Kieren Fallon was one of the world’s greatest jockeys, but his career was littered with controversial incidents. Now, in his powerful and honest autobiography, he tells all.
'The most eagerly anticipated racing autobiography for many years' Greg Wood, Guardian
British Champion Jockey six times – without terrifying injury and mental trauma it could have been many more – he won more than 2250 races, including the Derby three times, the Prix de l’Arc de Triomphe twice, and more 2000 and 1000 Guineas (nine) than anyone else in the history of the sport. He was also accused of race fixing, resulting in an astonishing Old Bailey trial at which he was completely cleared.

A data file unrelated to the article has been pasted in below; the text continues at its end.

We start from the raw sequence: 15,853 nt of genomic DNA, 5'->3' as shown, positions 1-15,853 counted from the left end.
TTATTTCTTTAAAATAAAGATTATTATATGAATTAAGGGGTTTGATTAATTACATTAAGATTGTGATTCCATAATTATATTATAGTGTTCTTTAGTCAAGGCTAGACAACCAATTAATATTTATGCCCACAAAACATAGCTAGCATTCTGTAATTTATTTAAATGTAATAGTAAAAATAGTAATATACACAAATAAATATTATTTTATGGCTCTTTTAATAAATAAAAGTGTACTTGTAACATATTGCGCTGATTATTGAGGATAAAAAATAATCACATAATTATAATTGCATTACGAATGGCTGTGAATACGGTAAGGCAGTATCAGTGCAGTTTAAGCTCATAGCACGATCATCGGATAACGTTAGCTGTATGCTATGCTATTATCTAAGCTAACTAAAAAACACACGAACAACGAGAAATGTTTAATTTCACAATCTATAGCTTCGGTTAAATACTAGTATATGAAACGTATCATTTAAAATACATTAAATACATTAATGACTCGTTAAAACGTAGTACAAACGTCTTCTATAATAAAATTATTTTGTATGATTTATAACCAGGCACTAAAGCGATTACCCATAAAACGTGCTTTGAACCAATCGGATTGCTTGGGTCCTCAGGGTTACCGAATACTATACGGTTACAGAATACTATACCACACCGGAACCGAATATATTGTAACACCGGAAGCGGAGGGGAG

No one would question his ability in the saddle. Few, if any, have ever been as good at coaxing the best out of their rides. But his extraordinary rapport with the horse has not quite been matched by his dealings with humans – particularly not those in authority with whom he’s had a career-long battle. Now Fallon recalls his rise from a rural Irish family with no racing connections, and his frequent collisions with the media as well as many of the people who run the sport. With wit as well as absolute frankness, he tells of the huge pressures on top jockeys - even those without his external problems – and how his dazzling riding career was marred, then brought to a premature halt by campaigns of lies and innuendo.
Brutally honest as well as entertaining, this is a unique sporting memoir.